Another confusing passage is James 2:24: You see that a man is justified by works and not by faith alone. (NAB) A few things to note. As I mentioned earlier, St. Paul in Romans 4 uses the same illustration as St. James in James 2 in a seemingly contradictory way. But, they were close friends and commended each other theologically. Also, St. James himself recognizes that we will blow it at times but not lose our salvation (see James 3:2).
So what’s James saying? Well, the Book of James is often described as the Proverbs of the New Testament. It’s written for practical instruction and is full of all kinds of wisdom. It’s one of my favorites. The Book of Romans is a theological work written from an almost legal perspective. Paul is teaching for doctrine. James is teaching for practice.
Also, the term “justified” can have two shades of meaning. One is to legally “declared righteous” and one is to practically “demonstrated righteous.” Paul is speaking of the declaration aspect, and James is speaking of the demonstration aspect.
The main message of James is: You cannot separate your faith from your lifestyle. If your lifestyle shows no evidence of true faith, you have a fake faith and it’s worthless.
Paul is saying: Grace alone, through true faith alone saves. He’s not addressing the good works that spring from true faith. He’s hitting the issue soteriologically (from the perspective of salvation). In Galatians 5:22-25, St. Paul does hit the more practical theme that St. James is alluding to.
If you notice, James distinguishes between two “faiths” in v. 14. He says:
What good is it, my brothers, if someone says he has faith but does not have works? Can that faith save him? James 2:14 (NAB)
Notice, he refers to “that faith” as distinguished from “faith that has works.” There are two “faiths” in the people who call themselves “Christian.” One is true faith that always produces good fruit, because the person has the Spirit of God inside and is born again. The other is “professing faith” that is just intellectual assent and not trust . . . the kind of faith that demons have of Jesus (as James points out). That is not saving faith. It’s not real. It’s fake faith and is not what Jesus was talking about when He refers to believing in John 3:16.
Ezekiel 33:18 is another notable passage: When the righteous turns from his righteousness and commits iniquity, then he shall die in it. I, however, take the passage as is. Nobody believes a righteous man won’t ever sin. But, if he chooses to commit serious sin and stays there, he’ll both be miserable and is in danger of actual death. Death can be a consequence for individual sins. I knew a man who was virtuous who chose to give in to sinful pleasure. He had affairs and experimented with other sins. He was miserable and finally died in a car accident. Do I believe he’s in Hell? No. I believe he is in Heaven as we speak. He had a real relationship with God and real faith. But his death was God’s discipline.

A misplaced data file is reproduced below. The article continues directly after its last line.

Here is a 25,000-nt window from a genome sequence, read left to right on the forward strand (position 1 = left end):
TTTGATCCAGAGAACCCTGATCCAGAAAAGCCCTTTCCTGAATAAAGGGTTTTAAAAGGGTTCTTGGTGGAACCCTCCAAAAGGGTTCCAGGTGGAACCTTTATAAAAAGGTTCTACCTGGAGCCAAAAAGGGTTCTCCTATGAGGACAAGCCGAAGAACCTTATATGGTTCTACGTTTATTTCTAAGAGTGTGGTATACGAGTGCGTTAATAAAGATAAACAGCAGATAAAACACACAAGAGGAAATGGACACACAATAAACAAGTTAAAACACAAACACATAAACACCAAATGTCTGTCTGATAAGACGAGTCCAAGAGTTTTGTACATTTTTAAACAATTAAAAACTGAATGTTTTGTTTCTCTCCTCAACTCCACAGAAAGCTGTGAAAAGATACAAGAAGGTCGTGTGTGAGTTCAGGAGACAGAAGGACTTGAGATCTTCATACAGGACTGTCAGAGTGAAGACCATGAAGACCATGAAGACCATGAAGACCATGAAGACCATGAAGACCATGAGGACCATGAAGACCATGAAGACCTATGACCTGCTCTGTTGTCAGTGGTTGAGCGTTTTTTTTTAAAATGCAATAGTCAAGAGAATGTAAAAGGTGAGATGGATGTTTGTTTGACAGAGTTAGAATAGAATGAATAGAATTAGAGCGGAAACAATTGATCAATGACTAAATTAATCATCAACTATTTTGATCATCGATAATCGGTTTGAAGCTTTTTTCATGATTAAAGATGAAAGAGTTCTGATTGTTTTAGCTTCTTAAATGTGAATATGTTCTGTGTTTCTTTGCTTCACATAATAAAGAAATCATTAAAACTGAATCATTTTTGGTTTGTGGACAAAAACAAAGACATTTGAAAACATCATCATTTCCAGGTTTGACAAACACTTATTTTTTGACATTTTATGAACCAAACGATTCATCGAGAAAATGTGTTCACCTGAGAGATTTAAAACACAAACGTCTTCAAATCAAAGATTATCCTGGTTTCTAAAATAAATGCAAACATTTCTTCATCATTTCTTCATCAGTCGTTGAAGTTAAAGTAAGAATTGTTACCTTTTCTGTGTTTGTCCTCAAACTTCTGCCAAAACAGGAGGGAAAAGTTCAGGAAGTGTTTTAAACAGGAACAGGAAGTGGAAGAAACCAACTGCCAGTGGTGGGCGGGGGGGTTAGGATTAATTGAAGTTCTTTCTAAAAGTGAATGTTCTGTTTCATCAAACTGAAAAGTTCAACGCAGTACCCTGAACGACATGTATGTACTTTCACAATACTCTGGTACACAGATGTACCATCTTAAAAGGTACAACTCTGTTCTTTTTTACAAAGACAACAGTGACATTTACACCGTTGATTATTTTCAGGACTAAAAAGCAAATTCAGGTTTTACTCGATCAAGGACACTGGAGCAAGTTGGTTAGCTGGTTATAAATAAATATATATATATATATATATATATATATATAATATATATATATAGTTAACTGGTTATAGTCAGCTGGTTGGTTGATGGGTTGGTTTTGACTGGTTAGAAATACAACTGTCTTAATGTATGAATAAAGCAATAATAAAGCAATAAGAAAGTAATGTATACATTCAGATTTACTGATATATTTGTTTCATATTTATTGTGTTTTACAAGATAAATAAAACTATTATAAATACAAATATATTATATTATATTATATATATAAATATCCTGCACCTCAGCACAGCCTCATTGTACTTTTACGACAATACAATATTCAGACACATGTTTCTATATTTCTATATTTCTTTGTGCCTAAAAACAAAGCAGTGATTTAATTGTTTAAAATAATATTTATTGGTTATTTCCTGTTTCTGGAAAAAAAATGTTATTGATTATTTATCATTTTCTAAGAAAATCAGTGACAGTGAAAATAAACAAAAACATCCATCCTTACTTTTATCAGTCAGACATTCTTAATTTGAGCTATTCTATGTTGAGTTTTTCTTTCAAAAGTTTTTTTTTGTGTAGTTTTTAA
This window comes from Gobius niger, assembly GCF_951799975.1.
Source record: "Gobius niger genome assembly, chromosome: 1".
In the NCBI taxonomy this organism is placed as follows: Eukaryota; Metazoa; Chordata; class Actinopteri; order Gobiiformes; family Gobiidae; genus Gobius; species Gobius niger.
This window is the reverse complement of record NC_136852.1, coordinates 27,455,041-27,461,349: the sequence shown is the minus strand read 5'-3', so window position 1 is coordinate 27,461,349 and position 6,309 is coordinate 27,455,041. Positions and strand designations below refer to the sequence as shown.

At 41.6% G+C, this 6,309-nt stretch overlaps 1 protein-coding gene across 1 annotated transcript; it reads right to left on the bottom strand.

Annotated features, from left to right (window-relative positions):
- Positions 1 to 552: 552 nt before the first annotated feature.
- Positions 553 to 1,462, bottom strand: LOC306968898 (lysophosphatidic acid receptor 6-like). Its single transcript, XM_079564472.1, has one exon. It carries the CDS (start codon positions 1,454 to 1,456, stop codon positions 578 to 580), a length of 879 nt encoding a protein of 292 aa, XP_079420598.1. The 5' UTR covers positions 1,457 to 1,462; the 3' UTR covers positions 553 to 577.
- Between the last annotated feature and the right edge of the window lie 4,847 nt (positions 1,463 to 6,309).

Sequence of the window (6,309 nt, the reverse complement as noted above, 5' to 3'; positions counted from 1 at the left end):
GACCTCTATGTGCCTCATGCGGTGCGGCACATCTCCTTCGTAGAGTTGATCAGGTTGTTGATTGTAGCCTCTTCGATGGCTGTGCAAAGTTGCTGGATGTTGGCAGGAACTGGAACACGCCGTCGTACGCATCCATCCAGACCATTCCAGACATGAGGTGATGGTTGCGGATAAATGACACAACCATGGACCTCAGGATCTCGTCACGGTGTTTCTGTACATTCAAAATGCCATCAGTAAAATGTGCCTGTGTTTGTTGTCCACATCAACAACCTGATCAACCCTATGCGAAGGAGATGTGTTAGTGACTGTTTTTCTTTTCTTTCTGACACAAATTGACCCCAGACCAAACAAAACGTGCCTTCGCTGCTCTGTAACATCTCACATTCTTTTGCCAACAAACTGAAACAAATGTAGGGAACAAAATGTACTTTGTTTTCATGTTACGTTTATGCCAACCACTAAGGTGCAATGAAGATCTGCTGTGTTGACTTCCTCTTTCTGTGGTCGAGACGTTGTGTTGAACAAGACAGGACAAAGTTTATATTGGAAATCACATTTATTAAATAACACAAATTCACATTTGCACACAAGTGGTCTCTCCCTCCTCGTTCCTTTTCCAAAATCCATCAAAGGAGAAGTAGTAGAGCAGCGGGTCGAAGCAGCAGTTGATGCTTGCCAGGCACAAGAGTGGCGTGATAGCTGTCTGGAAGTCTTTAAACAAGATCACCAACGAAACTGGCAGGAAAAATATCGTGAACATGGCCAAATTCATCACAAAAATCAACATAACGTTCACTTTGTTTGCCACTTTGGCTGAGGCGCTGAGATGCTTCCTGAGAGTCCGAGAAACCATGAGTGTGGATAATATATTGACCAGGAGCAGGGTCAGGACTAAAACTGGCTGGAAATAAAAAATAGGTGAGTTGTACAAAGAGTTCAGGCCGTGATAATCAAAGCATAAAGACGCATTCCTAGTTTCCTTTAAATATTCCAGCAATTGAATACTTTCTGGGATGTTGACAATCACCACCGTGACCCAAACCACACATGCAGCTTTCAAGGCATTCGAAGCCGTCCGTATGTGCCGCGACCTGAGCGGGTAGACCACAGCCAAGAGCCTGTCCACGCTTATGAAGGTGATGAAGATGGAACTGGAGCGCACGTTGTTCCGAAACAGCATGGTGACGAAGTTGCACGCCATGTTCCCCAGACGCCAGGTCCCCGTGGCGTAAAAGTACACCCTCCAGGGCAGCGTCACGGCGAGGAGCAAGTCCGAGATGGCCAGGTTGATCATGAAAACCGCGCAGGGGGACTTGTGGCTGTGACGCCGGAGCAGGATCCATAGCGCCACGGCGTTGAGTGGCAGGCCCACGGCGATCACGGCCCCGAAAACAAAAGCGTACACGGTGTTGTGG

Also, keep in mind, Ezekiel is speaking to a people under the Old Covenant of the Law. God’s Spirit is not permanently in them like He is when people come to know Him now. However, Ezekiel 36:27 talks about what happens today when someone with real faith accepts the Gospel:
I will give you a new heart and place a new spirit within you, taking from your bodies your stony hearts and giving you natural hearts. 27I will put my spirit within you and make you live by my statutes, careful to observe my decrees. Ezekiel 36:26-27 (NAB)
Isn’t it reasonable, just by this passage alone, to say that once that new Spirit is in us, we will not turn completely away from God ever again? Isn’t it reasonable that the description of a person’s heart above suggests that the true believer will, indeed, persevere?
Below are several more passages in the argument:
Matthew 12:50: For whoever does the will of My Father who is in heaven, he is My brother and sister and mother. (NAB) We’ve already seen what the primary will of the Father is: To believe in His Son (see John 6).
John 14:12 and John 15:12-14: Truly, truly, I say to you, he who believes in Me, the works that I do, he will do also; and greater works than these he will do; because I go to the Father...This is My commandment, that you love one another, just as I have loved you. 13 Greater love has no one than this, that one lay down his life for his friends. 14 You are My friends if you do what I command you. (NAB) Can’t these verses be taken to mean that we will love and will do good works if our faith is real? That would certainly square with the other statements Jesus says throughout John’s Gospel.
Rev. 3:5: He who overcomes will thus be clothed in white garments; and I will not erase his name from the book of life, and I will confess his name before My Father and before His angels. (NAB) The passage is given as comfort to those who are “overcoming” because of their true faith. It’s a promise of assurance, not an implication that names will be erased. It would be like if my 5-yr-old came to me and said, “Daddy, will I ever stop being your daughter?” I would take her little face in my hands and say to her, “Precious, you will never, ever stop being my daughter.” That would encourage her, not make her think that it’s possible that she could ever not be my daughter.
Matthew 10:22, (see also 24:13, 7:21):  Jesus is simply stating a fact, not a condition. “You’ll know if you’re the real deal with real faith if your faith stands in the midst of persecution.”

In the final post on this topic, I will address the Hebrews 10 passage, which is the strongest biblical argument for losing one's salvation.

Thursday, March 6, 2014

Skin Color, Cannibalism, and Courage